Controversy, sectarian threats and violence have long been associated with the 11 July bonfires and the marching season. "Kick the Pope" bands and sectarian hate music and songs are a regular feature of many loyal order parades.

This year yet again election posters of Sinn Féin, SDLP and Alliance representatives competed with each other for space on bonfires. Effigies of Mary Lou McDonald, Michelle O’Neill and Naomi Long were hung from makeshift gallows. Sectarian, misogynistic and abusive slogans were nailed to bonfires. Among them "KAT – Kill all Taigs,"  and "All Taigs are targets" This year also a young man in Larne fell to his death as the bonfire builders competed with each other over who could build the biggest and the highest.

This aspect of what unionism euphemistically describes as "culture" can be traced back at least 200 years. The Orange Order was established to defend British interests and British domination in Ireland. Andrew Boyd’s seminal book, "Holy War in Belfast," and Michael Farrell’s "Orange State" are among those which record the use of sectarianism by the British state and the unionist political elite to maintain their supremacy in the 19th and 20th centuries. 

Sectarian riots and pogroms were a familiar pattern in Belfast during this period. Effigies also played their part. Lundy, or an effigy of him, is burned every year in Derry as part of the Lundy’s Day parade to mark the 1688 Siege of Derry. Lundy was the governor of Derry who offered to surrender but was thwarted when the Apprentice Boys locked the city gates.   

One of the worst examples of prolonged sectarian violence occurred in August 1864 when loyalists burned an effigy of Daniel O’Connell on the Boyne Bridge between Durham Street and Sandy Row and then attacked the Catholic Pound area in the Falls area. In the days of violence across Belfast that followed 11 died and hundreds were injured. Over 800 families were forced to flee their homes and 247 dwellings were destroyed.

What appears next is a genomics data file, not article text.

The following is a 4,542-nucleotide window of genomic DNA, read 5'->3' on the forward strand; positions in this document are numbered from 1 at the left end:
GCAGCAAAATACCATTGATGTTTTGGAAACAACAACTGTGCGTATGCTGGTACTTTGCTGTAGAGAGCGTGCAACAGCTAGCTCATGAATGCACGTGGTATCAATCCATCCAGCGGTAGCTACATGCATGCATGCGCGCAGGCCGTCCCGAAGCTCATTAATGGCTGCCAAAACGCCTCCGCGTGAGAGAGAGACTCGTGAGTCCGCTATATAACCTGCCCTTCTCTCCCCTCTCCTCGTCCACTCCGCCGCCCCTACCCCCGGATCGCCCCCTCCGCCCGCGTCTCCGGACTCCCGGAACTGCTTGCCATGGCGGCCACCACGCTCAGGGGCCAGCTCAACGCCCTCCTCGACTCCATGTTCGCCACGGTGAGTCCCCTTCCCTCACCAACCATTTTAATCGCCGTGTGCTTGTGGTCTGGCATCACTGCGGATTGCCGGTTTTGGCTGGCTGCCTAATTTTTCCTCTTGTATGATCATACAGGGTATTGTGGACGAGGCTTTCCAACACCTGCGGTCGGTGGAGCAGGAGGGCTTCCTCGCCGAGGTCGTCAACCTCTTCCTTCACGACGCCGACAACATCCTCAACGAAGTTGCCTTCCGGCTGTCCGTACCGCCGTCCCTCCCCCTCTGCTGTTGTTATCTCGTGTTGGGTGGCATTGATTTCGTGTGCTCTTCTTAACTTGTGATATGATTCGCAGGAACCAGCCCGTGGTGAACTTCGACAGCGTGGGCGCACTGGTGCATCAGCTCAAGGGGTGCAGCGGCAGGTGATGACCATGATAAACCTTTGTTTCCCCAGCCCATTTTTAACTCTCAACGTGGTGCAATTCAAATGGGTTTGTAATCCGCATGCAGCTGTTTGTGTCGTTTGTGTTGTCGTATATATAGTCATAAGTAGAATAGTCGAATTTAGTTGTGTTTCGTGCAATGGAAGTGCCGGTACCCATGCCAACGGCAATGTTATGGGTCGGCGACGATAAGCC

Despite the sectarianism that surrounds the July bonfires there are those in the media and within political unionism who insist it’s not threatening, but part of the cultural tradition of unionism. If similar effigies and slogans against people of color or Muslims or Jews were to appear in any other state within the European Union, or in the USA, or indeed in Britain, they would immediately be labelled as hate crime and action taken to remove them and to hold those responsible legally accountable. Not here.

Instead, we have the PSNI and prosecution service failing to stand up to this behavior. No action taken to remove the offending material. No action taken to dismantle bonfires that carry this material. And little prospect of charges for hate crime being taken in the time ahead. I have personal experience of this. In the past I have made complaints about sectarian threats made against me. I understand the frustration that many now feel following another July bonfire period. It is unacceptable. Let the Twelfth be celebrated. The Orange tradition is part of what we are. But the unacceptable excesses around the bonfires, the sectarian chants or songs, and some of the locations and size of the bonfires cannot be tolerated. 

If we are to build a better future there can be no place for sectarianism – no matter who is responsible. The Good Friday Agreement clearly states that citizens have the right to "freedom from sectarian harassment."

We have to make this core principle a reality by enshrining into law an effective legal definition of sectarianism with legal sanctions and robust incitement to hatred provisions. Those who use effigies and slogans and posters as symbols of hate must know without a doubt that they will be prosecuted. And if anyone wants to build a bonfire there should be rules and regulations governing where and when and how high. 

In the new Ireland there will be a place for the Orange. Marches and bonfires will be part of that. But there can be no tolerance of sectarianism and hate from wherever it comes.